The important thing, as always, is how Barnabas feels about it, and apparently he feels stalkery and unwell. As the man and wife get down to the business of reuniting, Barnabas politely excuses himself, and then he hides around the corner so he can eavesdrop and yearn. “Maggie,” he sighs, using his inside voice. There isn’t a verb associated with that thought; it’s just a generic moan on the subject of Maggie.
It’s unclear where that’s coming from, exactly. Towards the end of the Leviathan story, Barnabas was starting to have feelings for regular non-concurrent Maggie, and then they ran away to a magic castle upstate, where they had walks in the woods and candlelight dinner dates. The concurrent Maggie is neither the movie Maggie nor the TV show Maggie, but I guess at a certain point a Maggie is a Maggie, and if you’re going to fall in love with one of them, you might as well get the full set.
But it’s not super clear what brought this up, all of a sudden. Barnabas has snacked on the locals a couple times so far, but more as a recruitment tactic than an innate need for blood. For the most part, biting people is a way for Barnabas to establish dominance and submission, providing him with a sidekick or two that he can use to deflect inconvenient plot difficulties, like protecting him during the day or explaining to people that he’s a descendant.
Here in PCT, Barnabas is bunking with Will and Carolyn Loomis, who we find together, muttering about sedition. Originally, Carolyn was Barnabas’ blood slave and Will was super judgmental about it. They’ve switched positions now, and Will is trying to play peacemaker as Carolyn pokes at Barnabas with an imaginary stake.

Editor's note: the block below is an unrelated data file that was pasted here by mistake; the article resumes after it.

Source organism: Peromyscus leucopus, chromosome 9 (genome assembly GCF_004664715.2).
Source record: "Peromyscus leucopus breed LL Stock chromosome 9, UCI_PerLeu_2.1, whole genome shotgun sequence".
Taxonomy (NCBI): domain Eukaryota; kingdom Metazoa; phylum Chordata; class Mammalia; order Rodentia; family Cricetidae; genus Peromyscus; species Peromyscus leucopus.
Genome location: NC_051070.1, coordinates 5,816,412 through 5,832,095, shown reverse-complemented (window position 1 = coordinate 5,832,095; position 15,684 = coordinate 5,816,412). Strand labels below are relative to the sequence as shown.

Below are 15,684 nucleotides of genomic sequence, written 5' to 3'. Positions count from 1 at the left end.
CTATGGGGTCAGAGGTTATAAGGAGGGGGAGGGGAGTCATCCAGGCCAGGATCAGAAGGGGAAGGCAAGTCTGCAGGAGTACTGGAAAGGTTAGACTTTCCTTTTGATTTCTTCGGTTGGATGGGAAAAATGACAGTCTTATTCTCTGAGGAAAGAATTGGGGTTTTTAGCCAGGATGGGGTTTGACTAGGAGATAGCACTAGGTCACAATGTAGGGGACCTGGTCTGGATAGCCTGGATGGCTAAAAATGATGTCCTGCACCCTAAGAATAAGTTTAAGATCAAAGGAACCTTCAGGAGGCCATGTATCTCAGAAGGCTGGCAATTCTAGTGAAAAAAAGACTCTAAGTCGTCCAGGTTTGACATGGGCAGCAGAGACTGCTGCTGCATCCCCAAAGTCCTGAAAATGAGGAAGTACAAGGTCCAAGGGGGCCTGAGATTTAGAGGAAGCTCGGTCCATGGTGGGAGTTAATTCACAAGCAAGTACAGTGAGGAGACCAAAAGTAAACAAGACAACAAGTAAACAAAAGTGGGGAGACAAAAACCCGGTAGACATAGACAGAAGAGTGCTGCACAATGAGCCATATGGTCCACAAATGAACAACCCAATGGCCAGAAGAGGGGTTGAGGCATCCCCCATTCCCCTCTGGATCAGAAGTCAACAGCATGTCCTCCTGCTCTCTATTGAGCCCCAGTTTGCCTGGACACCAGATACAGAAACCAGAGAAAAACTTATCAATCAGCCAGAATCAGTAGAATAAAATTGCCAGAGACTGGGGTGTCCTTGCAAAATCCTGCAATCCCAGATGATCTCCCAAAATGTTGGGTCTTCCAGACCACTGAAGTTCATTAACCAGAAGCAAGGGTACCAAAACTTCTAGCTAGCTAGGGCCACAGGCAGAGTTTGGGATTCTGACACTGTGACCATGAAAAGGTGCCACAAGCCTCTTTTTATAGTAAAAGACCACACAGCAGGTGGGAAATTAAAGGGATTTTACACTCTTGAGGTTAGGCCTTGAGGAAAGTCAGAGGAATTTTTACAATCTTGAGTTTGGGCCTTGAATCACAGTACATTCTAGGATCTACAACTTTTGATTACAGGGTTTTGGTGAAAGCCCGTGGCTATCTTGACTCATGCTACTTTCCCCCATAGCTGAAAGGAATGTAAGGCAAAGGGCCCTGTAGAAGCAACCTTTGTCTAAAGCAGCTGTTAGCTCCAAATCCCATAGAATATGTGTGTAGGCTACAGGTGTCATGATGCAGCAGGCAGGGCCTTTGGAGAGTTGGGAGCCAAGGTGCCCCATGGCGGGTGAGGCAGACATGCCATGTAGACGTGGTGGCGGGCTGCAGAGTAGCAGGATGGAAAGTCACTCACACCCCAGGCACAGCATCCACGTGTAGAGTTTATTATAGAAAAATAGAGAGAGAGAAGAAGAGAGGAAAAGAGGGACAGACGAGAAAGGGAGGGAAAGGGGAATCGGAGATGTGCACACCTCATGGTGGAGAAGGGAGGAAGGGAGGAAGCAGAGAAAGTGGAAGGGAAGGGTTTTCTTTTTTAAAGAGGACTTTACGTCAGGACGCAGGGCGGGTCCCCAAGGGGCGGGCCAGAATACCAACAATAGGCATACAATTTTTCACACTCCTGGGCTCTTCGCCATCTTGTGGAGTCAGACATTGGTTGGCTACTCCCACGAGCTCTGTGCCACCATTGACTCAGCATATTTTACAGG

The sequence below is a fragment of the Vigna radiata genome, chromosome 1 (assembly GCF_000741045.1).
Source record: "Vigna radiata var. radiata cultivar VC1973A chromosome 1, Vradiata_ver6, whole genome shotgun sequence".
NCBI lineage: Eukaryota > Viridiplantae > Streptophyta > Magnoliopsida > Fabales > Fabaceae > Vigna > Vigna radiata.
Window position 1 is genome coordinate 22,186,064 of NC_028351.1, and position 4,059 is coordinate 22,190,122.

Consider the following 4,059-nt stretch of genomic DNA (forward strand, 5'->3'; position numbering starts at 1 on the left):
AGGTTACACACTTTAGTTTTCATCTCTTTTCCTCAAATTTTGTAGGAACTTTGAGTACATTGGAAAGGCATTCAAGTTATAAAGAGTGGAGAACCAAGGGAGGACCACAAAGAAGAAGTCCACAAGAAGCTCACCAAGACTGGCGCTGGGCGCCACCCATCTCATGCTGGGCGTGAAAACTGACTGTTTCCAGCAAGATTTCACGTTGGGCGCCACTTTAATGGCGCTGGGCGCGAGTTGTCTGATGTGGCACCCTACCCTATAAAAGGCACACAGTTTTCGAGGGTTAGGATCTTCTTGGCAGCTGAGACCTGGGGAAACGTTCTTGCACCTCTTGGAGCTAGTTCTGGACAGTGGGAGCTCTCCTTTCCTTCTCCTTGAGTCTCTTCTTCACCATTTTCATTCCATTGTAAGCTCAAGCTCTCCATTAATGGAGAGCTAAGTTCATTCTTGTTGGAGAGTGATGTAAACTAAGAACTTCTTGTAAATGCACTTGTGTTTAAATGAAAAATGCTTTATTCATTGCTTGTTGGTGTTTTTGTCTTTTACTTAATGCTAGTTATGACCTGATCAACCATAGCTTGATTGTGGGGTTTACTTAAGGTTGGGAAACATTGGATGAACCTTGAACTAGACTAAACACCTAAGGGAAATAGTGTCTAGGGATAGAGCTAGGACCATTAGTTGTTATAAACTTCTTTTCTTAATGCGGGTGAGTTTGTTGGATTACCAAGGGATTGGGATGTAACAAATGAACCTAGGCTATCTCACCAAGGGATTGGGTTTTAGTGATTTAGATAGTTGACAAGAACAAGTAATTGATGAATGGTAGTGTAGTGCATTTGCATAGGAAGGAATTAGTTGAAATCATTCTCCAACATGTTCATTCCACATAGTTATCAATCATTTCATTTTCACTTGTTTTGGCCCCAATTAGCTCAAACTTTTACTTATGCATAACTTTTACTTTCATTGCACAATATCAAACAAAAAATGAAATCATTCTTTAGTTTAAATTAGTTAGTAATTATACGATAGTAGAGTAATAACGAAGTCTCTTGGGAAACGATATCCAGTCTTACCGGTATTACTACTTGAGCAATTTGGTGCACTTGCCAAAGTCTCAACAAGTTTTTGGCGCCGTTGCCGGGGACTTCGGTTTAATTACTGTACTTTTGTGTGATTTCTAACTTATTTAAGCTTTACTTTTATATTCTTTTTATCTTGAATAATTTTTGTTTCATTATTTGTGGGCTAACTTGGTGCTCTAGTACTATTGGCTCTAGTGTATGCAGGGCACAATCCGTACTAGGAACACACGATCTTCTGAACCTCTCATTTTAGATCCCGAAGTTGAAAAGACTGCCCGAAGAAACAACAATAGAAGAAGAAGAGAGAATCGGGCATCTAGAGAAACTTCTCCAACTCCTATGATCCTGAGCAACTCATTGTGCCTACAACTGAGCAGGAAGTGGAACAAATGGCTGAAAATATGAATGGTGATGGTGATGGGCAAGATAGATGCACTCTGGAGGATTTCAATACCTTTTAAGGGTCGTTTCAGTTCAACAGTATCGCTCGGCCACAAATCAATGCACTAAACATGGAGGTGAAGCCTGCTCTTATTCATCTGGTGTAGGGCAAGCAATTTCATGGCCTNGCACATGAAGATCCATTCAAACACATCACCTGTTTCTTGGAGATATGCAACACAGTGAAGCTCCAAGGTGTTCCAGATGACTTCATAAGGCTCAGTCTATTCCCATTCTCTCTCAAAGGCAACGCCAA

And it’s here, in Loomis House, on a little plot of studio space far from Jekyll’s lab and Angelique’s potion factory, that Joe Caldwell finds a little piece of home. It’s called Carolyn Stoddard getting angry.
Barnabas: Quentin is extremely ill, and his wife has just returned.
Carolyn: Your concern doesn’t impress me in the least. You care nothing for them, and you know it.
Barnabas: That’s not true. Quentin is my cousin!
Carolyn: Quentin is not your cousin! That’s in another time, here he’s nothing to you!
Barnabas: He is my cousin, as you are my cousin, in this time or any other time! You are a Collins, and I am a Collins. That’s why I prefer not to harm you.
Carolyn: You’re not a Collins. You’re not even human!
Will interrupts by shrieking, “Carolyn, that’s enough!” but it isn’t enough at all. They could go on this way for weeks, if they wanted to. Two characters that we love, having feelings at each other — so much like the family we know, but rearranged, in order to play a brand-new game of What If.
In this case, the proposal goes something like: What if Carolyn found out that Barnabas was the devious monster that he actually is? What if she recognized the many ways that he and his friends had manipulated her family, in order to perpetuate his unholy and unwanted existence? What if she laughed bitterly as he pretended to care about a family that he actually treats like a herd of pliant, alibi-providing dairy cattle, occasionally sipping at their delicious fluids as he prods them into another defensive formation?